Vinosource Moisturizing Sorbet
Reformulated since our original review, Caudalie’s Vinosource Moisturizing Sorbet serves up a beneficial blend of ingredients in a fluffy, cream-gel texture that rejuvenates skin.
Among its high notes, the formula contains a good mix of natural and synthetic ingredients that work both immediately and over the long run. Between the emollients and soothing agents, Vinosource Moisturizing Sorbet leaves skin feeling soft and replenished.
The “vinosource” part of the name comes into play with a handful of grape-based ingredients that have antioxidant properties. The opaque squeeze tube helps ensure those and other delicate ingredients (including additional antioxidants) in this formula stay stable so they can work their magic fighting off environmental stressors, keeping skin looking healthy and young.
The one misstep in the formula is fragrance, which is listed higher on the ingredient list than the grape-based ingredients and poses a risk of irritating skin. Thankfully, the scent is minimal (hardly detectable), so it’s less concerning, but it’s something to keep in mind, especially if you have sensitive skin.
Texture-wise, Moisturizing Sorbet is best suited for normal to dry skin, but even someone with combination skin could use it. If it was reformulated to be fragrance free, this moisturizer would get our top rating.
- Contains a beneficial blend of soothing agents, antioxidants, and emollients.
- Fluffy, cream-gel formula leaves skin feeling soft and comforted.
- Mix of ingredients that work both immediately and over the long run.
- Contains fragrance (albeit minimal), so this isn’t ultra-soothing as claimed.
Like a cool drink for thirsty skin, this lightweight natural gel-cream uses hydrating organic grape water, calming chamomile, and antioxidant-rich grape seed polyphenols to replenish moisture and soothe even the most sensitive skin. Thanks to the organic grape water and chamomile, this ultra-soothing formula calms irritation and reduces redness. The patented grape seed polyphenols fight wrinkle-causing free radicals like pollution, stress, and sun damage.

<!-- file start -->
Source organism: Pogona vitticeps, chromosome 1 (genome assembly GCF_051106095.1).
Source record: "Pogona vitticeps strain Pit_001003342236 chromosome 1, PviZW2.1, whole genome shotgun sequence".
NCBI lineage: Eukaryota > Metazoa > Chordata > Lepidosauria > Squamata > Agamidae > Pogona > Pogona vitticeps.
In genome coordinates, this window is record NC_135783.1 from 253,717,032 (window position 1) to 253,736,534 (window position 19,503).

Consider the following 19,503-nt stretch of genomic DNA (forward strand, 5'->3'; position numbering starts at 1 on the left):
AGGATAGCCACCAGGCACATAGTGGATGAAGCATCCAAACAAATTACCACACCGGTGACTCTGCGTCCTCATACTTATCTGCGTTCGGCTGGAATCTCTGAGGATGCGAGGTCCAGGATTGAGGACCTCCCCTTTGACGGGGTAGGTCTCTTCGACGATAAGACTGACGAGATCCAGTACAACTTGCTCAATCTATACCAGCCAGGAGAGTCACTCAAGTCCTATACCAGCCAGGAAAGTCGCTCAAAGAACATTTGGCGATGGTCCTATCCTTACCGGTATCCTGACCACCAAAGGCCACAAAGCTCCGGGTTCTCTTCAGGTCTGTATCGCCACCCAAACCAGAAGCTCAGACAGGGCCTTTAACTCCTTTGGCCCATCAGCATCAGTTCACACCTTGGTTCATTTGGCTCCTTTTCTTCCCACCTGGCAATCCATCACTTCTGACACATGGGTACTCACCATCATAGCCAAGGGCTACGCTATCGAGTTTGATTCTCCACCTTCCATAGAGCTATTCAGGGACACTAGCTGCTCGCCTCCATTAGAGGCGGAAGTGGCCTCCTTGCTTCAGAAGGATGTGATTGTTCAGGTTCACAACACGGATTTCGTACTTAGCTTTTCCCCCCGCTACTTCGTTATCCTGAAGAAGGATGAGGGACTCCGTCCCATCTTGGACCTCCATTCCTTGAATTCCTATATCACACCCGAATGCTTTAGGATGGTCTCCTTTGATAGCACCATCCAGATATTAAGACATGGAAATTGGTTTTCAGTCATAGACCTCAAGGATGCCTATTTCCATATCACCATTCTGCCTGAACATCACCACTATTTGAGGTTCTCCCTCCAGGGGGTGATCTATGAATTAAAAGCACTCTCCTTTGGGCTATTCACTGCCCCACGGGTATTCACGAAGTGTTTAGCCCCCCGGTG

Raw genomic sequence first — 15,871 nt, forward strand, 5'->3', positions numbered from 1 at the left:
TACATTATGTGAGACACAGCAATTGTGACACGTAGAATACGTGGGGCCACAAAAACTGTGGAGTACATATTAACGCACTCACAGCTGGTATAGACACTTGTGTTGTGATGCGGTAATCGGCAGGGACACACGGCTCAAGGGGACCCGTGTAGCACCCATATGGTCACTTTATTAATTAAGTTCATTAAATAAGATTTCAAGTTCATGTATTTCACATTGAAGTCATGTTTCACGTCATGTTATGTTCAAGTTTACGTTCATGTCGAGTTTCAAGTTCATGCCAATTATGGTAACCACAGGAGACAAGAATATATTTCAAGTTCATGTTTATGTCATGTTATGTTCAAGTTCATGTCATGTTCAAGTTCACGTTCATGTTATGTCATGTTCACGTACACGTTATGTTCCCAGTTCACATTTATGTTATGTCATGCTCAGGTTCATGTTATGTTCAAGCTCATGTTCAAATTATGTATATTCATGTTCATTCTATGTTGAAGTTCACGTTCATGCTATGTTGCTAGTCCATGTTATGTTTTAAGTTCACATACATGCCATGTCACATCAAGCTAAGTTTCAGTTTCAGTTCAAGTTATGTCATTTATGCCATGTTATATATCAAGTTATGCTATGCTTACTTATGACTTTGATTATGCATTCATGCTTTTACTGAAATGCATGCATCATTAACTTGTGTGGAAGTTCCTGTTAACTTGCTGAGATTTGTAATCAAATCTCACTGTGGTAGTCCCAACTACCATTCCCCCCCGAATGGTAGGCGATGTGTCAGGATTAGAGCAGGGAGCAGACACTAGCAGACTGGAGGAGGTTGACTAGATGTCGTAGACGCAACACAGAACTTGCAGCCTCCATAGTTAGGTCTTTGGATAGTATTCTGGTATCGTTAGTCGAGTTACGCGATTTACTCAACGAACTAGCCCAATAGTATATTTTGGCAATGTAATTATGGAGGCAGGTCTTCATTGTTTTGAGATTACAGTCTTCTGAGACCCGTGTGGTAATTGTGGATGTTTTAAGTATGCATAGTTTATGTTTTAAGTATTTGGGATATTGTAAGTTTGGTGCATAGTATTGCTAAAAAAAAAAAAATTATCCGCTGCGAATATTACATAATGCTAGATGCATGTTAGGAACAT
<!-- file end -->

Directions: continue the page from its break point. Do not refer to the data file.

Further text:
Caudalie Paris At-A-Glance
Strengths: Good cleansers; an excellent scrub for dry skin; air-tight packaging; a good lip balm and moisturizing mask; one truly state-of-the-art moisturizer for dry skin (one is better than none).
Weaknesses: Expensive; mundane to irritating serums, moisturizers, and eye creams; limited sun protection options; no AHA or BHA products; no products to lighten skin discolorations; several products contain irritating plant extracts.
Let's pour ourselves a glass of wine before we begin this review. Okay, now that we are adequately prepared we can, in effect, review this line without smirking. Why wine? Because Caudalie is a skin-care line whose ambience is intended to evoke the importance and value of grapes for your skin. Are you ready for this? Caudalie is in fact a term used in wine tasting; it is an actual measurement used to indicate how long the taste of a wine stays on your palate: 1 caudalie = 1 second. So, if you can still taste the wine in your mouth 1 second after swallowing it, that's 1 caudalie; 2 seconds after swallowing, that's 2 caudalie, and so on. And, supposedly, the more caudalie the wine has the more elegant and superior it is.
What does any of that have to do with skin care? From Caudalie Paris's perspective, everything, because clearly they think the grape is the cornerstone for formulating any skin-care product. After reading their information you could easily assume that Welch's Grape Juice could be used as a toner. But of course that's not what Caudalie has in mind, because it's their formulas they want you to count on, not Welch's juice.